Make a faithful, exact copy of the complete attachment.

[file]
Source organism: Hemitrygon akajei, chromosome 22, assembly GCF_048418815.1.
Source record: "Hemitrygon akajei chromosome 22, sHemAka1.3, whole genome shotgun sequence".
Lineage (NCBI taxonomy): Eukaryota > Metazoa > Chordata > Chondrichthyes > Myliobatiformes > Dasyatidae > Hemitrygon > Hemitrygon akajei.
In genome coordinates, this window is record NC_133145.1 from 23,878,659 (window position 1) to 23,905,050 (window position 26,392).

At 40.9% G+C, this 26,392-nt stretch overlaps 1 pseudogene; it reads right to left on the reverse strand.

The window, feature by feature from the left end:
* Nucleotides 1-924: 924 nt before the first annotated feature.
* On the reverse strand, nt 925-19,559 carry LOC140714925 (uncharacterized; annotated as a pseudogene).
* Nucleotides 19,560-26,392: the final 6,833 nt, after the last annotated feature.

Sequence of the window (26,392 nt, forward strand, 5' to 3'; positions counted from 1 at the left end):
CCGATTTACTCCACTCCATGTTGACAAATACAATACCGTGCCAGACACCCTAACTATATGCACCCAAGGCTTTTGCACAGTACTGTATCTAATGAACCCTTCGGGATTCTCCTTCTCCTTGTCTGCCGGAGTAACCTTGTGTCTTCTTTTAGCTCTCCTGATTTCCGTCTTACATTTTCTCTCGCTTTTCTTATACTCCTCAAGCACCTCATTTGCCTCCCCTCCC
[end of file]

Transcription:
Source organism: Hemitrygon akajei, chromosome 22, assembly GCF_048418815.1.
Source record: "Hemitrygon akajei chromosome 22, sHemAka1.3, whole genome shotgun sequence".
Lineage (NCBI taxonomy): Eukaryota > Metazoa > Chordata > Chondrichthyes > Myliobatiformes > Dasyatidae > Hemitrygon > Hemitrygon akajei.
In genome coordinates, this window is record NC_133145.1 from 23,878,659 (window position 1) to 23,905,050 (window position 26,392).

At 40.9% G+C, this 26,392-nt stretch overlaps 1 pseudogene; it reads right to left on the reverse strand.

The window, feature by feature from the left end:
* Nucleotides 1-924: 924 nt before the first annotated feature.
* On the reverse strand, nt 925-19,559 carry LOC140714925 (uncharacterized; annotated as a pseudogene).
* Nucleotides 19,560-26,392: the final 6,833 nt, after the last annotated feature.

Sequence of the window (26,392 nt, forward strand, 5' to 3'; positions counted from 1 at the left end):
CCGATTTACTCCACTCCATGTTGACAAATACAATACCGTGCCAGACACCCTAACTATATGCACCCAAGGCTTTTGCACAGTACTGTATCTAATGAACCCTTCGGGATTCTCCTTCTCCTTGTCTGCCGGAGTAACCTTGTGTCTTCTTTTAGCTCTCCTGATTTCCGTCTTACATTTTCTCTCGCTTTTCTTATACTCCTCAAGCACCTCATTTGCCTCCCCTCCC